The Kakumiro District secretary for production, Godfrey Barugahare, says efforts to curb illegal sand mining are yet to bear fruit. There are several people who are mining sand without wetland user permits, something which contravenes the environment law, he says.

Last year the district council attempted to introduce a local tax to be levied on the miners in an effort to regulate sand mining, but the miners rejected the tax, Barugahare notes.

“As a district, we took necessary steps to streamline the sand mining businesses by imposing a local tax on sand mining where each lorry trip was supposed to pay between Shs50,000 and 100,000 for small-sized trucks. This form of tax was expected to raise at least Shs500 million in revenue per year. This money was meant to provide water and funds for work on the affected community feeder roads,” he says.

In retaliation against the miners for rejecting this form of taxation the district has since stopped issuing companies and individuals with recommendations for wetland user permits.

Barugahare warns that all those illegally mining in the wetlands will be arrested and prosecuted in courts of law. 

According to Section 36 (1) of the National Environment Act, 1995, a general penalty for illegal wetland use is imprisonment for a term not exceeding 18 months or a fine of not less than Shs180,000 and not more than Shs18m or to both.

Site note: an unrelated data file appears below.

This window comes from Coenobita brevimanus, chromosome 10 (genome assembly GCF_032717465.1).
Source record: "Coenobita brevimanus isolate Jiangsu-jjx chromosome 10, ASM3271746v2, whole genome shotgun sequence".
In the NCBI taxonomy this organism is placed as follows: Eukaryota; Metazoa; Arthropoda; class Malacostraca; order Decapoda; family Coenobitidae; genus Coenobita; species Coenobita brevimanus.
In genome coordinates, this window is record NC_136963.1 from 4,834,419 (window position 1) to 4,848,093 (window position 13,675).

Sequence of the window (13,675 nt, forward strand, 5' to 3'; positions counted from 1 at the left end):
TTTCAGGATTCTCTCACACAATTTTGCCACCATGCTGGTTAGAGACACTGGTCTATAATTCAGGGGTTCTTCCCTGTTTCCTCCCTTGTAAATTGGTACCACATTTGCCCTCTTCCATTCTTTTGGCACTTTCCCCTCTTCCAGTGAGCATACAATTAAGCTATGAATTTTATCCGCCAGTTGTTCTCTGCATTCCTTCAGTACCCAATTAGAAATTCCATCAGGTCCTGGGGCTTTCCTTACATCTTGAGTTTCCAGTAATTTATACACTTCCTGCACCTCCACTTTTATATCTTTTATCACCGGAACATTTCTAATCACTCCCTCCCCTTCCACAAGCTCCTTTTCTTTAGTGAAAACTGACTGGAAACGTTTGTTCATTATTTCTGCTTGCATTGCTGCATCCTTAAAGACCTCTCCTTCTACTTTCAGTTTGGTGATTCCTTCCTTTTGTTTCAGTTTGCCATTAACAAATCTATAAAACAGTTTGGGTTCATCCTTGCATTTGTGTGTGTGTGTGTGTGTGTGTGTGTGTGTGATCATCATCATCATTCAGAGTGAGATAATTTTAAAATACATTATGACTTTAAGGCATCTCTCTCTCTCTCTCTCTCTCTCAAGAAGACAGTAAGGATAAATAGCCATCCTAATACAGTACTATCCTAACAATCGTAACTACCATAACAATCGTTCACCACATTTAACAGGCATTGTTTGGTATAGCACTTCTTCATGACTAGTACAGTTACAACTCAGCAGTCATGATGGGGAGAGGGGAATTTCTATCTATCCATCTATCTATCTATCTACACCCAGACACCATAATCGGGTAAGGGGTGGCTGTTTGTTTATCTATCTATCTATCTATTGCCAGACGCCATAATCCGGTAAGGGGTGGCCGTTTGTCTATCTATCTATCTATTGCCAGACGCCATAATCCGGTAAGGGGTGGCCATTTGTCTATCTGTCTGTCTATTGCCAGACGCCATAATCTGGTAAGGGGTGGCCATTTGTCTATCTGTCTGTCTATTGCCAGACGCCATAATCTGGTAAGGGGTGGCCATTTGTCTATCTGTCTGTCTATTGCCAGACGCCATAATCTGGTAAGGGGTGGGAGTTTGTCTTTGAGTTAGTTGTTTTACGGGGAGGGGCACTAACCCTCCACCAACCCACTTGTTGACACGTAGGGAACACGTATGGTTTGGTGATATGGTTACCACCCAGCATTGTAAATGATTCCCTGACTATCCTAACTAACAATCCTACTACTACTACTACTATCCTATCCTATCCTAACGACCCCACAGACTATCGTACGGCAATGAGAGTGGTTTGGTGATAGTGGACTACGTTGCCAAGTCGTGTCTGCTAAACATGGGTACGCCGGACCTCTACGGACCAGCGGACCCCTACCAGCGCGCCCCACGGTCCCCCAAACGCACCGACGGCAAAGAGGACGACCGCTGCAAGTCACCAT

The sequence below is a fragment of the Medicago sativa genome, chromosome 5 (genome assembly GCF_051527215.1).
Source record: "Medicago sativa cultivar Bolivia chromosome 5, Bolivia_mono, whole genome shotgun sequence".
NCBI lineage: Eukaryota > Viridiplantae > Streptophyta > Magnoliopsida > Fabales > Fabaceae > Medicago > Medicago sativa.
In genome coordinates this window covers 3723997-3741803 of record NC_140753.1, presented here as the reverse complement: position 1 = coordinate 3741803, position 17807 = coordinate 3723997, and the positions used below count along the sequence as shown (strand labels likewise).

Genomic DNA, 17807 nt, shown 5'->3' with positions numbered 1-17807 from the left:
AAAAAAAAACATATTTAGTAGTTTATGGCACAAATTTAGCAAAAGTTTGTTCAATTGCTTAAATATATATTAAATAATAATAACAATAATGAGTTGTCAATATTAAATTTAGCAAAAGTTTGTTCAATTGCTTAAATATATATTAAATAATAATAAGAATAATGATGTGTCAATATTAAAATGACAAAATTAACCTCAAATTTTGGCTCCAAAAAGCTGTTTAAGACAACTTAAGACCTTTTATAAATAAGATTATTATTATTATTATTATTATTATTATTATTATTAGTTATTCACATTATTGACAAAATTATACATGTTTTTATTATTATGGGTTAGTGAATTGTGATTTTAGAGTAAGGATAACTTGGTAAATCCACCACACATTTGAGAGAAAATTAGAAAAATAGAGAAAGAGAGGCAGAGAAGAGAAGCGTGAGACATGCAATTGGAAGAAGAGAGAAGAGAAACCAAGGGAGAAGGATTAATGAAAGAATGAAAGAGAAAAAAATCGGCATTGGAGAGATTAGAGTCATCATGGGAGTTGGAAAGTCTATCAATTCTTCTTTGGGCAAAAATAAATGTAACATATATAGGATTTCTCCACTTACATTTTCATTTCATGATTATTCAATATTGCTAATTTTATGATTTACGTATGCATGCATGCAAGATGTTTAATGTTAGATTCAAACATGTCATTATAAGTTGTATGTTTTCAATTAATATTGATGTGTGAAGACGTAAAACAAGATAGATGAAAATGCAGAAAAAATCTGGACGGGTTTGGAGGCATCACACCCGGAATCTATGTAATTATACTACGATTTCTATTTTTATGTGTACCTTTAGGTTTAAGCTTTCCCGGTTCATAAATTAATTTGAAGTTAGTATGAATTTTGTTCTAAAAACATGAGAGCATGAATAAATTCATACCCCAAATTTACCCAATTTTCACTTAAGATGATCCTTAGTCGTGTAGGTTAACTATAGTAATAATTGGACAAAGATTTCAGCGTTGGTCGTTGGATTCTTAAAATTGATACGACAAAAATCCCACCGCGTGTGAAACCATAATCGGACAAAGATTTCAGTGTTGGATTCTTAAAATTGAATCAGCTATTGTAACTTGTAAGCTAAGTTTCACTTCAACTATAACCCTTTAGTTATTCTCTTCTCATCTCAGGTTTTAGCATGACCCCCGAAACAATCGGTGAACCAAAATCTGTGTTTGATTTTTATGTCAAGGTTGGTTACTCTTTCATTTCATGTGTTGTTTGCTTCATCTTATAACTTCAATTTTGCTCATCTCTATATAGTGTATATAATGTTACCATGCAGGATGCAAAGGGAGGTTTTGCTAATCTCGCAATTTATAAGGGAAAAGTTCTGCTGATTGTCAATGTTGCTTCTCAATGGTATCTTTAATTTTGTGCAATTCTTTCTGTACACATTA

At the same time, Magara says sand mining has become increasingly lucrative because of the growing demand from people constructing houses and roads.

“Here, a trip of lake sand at the site costs Shs300,000 and plaster sand costs Shs70,000,” he says.

Sand miners at a collection point
Sand miners at a collection point near the wetland in Mpasana, Kakumiro district, on Thursday, ‎January ‎21, ‎2021 / Credit: Alex Tumuhimbise

A report by Parliament’s Committee on Natural Resources on sand mining in Uganda tabled before Parliament on November 16, 2016, found that sand is not a restricted export in Uganda. The Minerals (Prohibition of Exportation) Act, Cop 147, only prohibits the exportation of copper.

The committee established that as of October 14, 2016, about 42 companies registered with the Uganda Revenue Authority (URA) had exported 63,380kgs of sand worth Shs11.5 billion in the period between 2012 and 2016.

The sand destinations included Kenya, Canada, France, Tanzania, and the US, among others.

The committee reported that during the period between July 2013 and October 2016, URA had collected a total tax of Shs14.9 billion from 13 licensed sand mining companies. Revenue collections were received in form of income tax, domestic tax, and custom payments.

 Reporting for this story was supported by Internews’ Earth Journalism Network.

Banner image: A young man extracts sand from the middle of a wetland in Buhonda village,Kakumiro District on Thursday, ‎January ‎21, ‎2021 / Credit: Alex Tumuhimbise